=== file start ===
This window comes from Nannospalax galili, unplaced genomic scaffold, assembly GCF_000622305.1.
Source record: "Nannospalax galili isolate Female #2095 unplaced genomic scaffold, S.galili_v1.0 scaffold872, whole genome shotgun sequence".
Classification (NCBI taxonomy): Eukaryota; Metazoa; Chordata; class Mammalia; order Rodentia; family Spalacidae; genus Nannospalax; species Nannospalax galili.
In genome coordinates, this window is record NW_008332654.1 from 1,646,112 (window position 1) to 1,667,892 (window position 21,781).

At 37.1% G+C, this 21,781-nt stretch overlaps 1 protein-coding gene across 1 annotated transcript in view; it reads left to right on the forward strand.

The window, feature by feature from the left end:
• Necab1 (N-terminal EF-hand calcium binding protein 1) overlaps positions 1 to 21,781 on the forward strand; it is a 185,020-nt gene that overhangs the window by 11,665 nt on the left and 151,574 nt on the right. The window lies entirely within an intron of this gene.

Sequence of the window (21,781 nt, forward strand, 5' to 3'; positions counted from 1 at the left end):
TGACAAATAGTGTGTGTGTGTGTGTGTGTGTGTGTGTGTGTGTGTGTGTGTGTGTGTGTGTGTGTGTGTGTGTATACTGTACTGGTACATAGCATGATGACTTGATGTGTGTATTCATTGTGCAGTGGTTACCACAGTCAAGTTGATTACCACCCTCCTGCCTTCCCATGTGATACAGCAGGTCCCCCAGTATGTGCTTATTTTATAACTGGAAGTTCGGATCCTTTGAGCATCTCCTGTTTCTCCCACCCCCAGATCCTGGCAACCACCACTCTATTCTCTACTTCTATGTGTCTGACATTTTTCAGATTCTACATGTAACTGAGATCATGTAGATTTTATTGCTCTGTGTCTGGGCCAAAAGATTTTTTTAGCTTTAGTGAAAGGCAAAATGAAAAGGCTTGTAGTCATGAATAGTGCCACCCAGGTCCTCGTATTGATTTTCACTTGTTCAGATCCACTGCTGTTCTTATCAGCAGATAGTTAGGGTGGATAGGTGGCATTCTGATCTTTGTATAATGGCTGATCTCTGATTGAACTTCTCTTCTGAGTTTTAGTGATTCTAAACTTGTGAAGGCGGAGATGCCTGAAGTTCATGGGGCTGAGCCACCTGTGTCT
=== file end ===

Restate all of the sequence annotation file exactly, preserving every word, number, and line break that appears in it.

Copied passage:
This window comes from Nannospalax galili, unplaced genomic scaffold, assembly GCF_000622305.1.
Source record: "Nannospalax galili isolate Female #2095 unplaced genomic scaffold, S.galili_v1.0 scaffold872, whole genome shotgun sequence".
Classification (NCBI taxonomy): Eukaryota; Metazoa; Chordata; class Mammalia; order Rodentia; family Spalacidae; genus Nannospalax; species Nannospalax galili.
In genome coordinates, this window is record NW_008332654.1 from 1,646,112 (window position 1) to 1,667,892 (window position 21,781).

At 37.1% G+C, this 21,781-nt stretch overlaps 1 protein-coding gene across 1 annotated transcript in view; it reads left to right on the forward strand.

The window, feature by feature from the left end:
• Necab1 (N-terminal EF-hand calcium binding protein 1) overlaps positions 1 to 21,781 on the forward strand; it is a 185,020-nt gene that overhangs the window by 11,665 nt on the left and 151,574 nt on the right. The window lies entirely within an intron of this gene.

Sequence of the window (21,781 nt, forward strand, 5' to 3'; positions counted from 1 at the left end):
TGACAAATAGTGTGTGTGTGTGTGTGTGTGTGTGTGTGTGTGTGTGTGTGTGTGTGTGTGTGTGTGTGTGTGTATACTGTACTGGTACATAGCATGATGACTTGATGTGTGTATTCATTGTGCAGTGGTTACCACAGTCAAGTTGATTACCACCCTCCTGCCTTCCCATGTGATACAGCAGGTCCCCCAGTATGTGCTTATTTTATAACTGGAAGTTCGGATCCTTTGAGCATCTCCTGTTTCTCCCACCCCCAGATCCTGGCAACCACCACTCTATTCTCTACTTCTATGTGTCTGACATTTTTCAGATTCTACATGTAACTGAGATCATGTAGATTTTATTGCTCTGTGTCTGGGCCAAAAGATTTTTTTAGCTTTAGTGAAAGGCAAAATGAAAAGGCTTGTAGTCATGAATAGTGCCACCCAGGTCCTCGTATTGATTTTCACTTGTTCAGATCCACTGCTGTTCTTATCAGCAGATAGTTAGGGTGGATAGGTGGCATTCTGATCTTTGTATAATGGCTGATCTCTGATTGAACTTCTCTTCTGAGTTTTAGTGATTCTAAACTTGTGAAGGCGGAGATGCCTGAAGTTCATGGGGCTGAGCCACCTGTGTCT